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The Perils of the Street

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barking dog

On Saturday afternoon, with my iPod playing a bouncy Beatles tune, I bopped down the street, on my way to Trader Joe’s. On the corner stood a woman, a child of about eight, and two leashed dogs. As I walked past I smiled. One of the dogs jumped up–to, I thought fleetingly, say hello–and in a flash I felt his teeth dig into my forearm. Shocked, I raised my arm: it was bleeding, and it hurt–man, did it hurt!

I began to cry hysterically. “Your dog bit me!” I yelled, stunned. (Only later did I realize I’d been in a state of shock for hours.) Of course she immediately apologized, saying “He’s never done anything like that!”

The little girl began crying and said “I knew something like this would happen.”

“Why do you say that?” I asked accusingly. “He has bitten before, hasn’t he? Hey, I watch Animal Planet!” I blubber idiotically, “I know all about problem dogs.”

No, no, no, no, no. The woman denied it to the death. I wanted her phone number–I thought I should do something!–but neither of us had a pen, so she walked with me to my house to get one. The whole time I’m bleeding, crying and yelling, the kid’s crying, the woman’s apologizing–but she’s not offering to help me, even when I said I had no antibacterial stuff in the house to put on it.

barking

I don’t know why, but after she left, I went ahead and resumed my journey, clutching a piece of gauze to the wound, which was still bleeding a little. I went shopping, came home, and sank into a chair. That’s when I realized I’d been in a state of shock.

Once upon a time I was terrified of dogs. As a teenager I used to have to dog packpass an empty lot on my way to the school bus stop; a pack of wild dogs lived there, and one or another of them would frequently bark at me. Once, when I went out to babysit, one of them began following me home. So freaked out was I that I knocked on someone’s door and used their phone to call my father, who came and got me.

I overcame my fear of dogs only after years of counseling. A male friend up in the country used to go out with me at night looking for unleashed dogs togolden retriever stare down as a form of therapy. To tell you the truth, though, it was the advent of Animal Planet, with all its dog shows, that finally did it for me: because of Animal Cops and Animal Miracles and K-9 to 5, I have come to love dogs, and regret that I can’t own one in my apartment building.

And now I find myself once again walking as far away from dogs on the street as I can possibly get.

I’ve decided to report the incident to the police. I don’t want to talk to the owner, but I do want the dog bite on record in case the creature does it again, or has done it before. The wound seems to be healing, though I didn’t go to the ER, as my sister and other people frantically insisted. I hope it doesn’t get infected and kill me.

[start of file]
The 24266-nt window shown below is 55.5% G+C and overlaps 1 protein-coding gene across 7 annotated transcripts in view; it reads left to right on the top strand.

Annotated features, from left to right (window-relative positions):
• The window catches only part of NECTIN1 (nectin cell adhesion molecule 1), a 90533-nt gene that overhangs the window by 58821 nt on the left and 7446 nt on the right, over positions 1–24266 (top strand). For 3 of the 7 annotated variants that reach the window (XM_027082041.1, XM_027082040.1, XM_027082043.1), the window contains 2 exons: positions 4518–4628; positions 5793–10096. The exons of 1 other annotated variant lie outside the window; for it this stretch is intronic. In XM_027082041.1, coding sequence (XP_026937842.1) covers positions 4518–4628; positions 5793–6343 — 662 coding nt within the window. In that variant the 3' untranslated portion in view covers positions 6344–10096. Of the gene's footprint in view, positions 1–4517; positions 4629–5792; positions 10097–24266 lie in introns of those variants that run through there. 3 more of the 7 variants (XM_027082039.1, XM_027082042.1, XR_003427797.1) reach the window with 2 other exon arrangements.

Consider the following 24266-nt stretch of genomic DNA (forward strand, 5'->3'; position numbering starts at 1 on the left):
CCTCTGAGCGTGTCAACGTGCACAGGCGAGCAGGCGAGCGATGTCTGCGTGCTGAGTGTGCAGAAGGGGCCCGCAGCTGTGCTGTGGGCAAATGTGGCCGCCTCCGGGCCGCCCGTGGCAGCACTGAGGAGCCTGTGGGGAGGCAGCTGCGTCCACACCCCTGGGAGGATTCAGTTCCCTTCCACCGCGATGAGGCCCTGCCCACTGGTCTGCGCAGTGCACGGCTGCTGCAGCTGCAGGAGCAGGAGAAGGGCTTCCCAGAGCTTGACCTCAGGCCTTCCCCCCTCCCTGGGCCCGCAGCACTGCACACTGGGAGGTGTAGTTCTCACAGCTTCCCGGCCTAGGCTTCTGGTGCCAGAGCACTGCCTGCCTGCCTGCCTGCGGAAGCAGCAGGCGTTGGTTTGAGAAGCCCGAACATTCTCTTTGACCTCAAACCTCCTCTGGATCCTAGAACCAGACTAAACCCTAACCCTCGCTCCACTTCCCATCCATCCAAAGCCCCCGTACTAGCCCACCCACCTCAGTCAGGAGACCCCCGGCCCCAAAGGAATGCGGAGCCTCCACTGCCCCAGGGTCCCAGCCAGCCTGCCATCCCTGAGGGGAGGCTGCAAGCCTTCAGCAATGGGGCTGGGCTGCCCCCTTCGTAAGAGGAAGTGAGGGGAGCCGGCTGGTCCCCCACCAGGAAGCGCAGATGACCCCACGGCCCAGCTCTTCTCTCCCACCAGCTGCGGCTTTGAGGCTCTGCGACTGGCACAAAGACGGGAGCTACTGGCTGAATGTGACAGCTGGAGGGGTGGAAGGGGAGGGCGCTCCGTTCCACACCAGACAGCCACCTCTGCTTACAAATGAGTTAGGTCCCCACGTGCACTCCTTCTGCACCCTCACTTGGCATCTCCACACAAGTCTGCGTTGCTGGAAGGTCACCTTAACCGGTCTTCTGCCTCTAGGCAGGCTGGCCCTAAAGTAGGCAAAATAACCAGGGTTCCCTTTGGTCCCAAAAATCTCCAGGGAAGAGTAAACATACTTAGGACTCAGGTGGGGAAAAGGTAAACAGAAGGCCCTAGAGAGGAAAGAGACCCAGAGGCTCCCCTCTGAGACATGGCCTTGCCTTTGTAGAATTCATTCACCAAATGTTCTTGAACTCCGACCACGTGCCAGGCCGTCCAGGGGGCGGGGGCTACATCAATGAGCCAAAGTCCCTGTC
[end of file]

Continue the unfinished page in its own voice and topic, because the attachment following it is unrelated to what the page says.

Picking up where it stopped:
Who needs this shit?

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One response »

  1. When a dog bites someone, the owner almost always says, “My dog’s never done that before!” — which implies that the dog’s behavior was somehow the victim’s fault. Dogs do pick up on subtle signals of fear, worry, aggression, vulnerability, etc. They are instinctively pack animals and thus extremely attuned to the behaviors of other creatures around them. In the wild, their survival depended on this.

    Which is why all dogs require good training. A well-trained dog learns to overcome natural urges yet still remain true to its nature. A well-trained dog, especially one that’s a member of the friendly breeds (Labradors, golden retrievers, spaniels, etc.), is about the best kind of animal there is to have among people — but they only become so with training, which requires patience, time and attention. A dog’s owner has to be the unquestioned leader of the pack, and dogs don’t figure that out automatically.

    I say all this as the owner of a rambunctious 10-month old Plott hound-mix puppy. Tuckerman has an abundance of friendliness, which is really trying my patience to control. But I notice that whenever I really assert myself with him on walks and hikes, he responds almost always as I want him to. He wants me to be the leader, and when I’m not behaving like a leader he does whatever he wants. He needs about another two or three months of earnest training to become the dog and hiking partner I want him to be.

    Just as some people probably shouldn’t ever be parents, some people shouldn’t own dogs (or have dogs own them). Dogs are wonderful, living companions; they’re not toys or accessories.

    I’m sorry for the terrible experience you had, Marcy. I feel badly for both you and the dog — for your pain, of course, and for a dog that hasn’t been taught how to behave properly around people.

    Thanks for your caring, Steve. I want to emphasize that I was doing nothing out of the ordinary, not even singing, as I frequently do while walking, and giving off no vibes other than neutral-friendly. When I told the owner she made it seem it was my fault with her statement, she said, “Absolutely not, you did nothing wrong.”–MS

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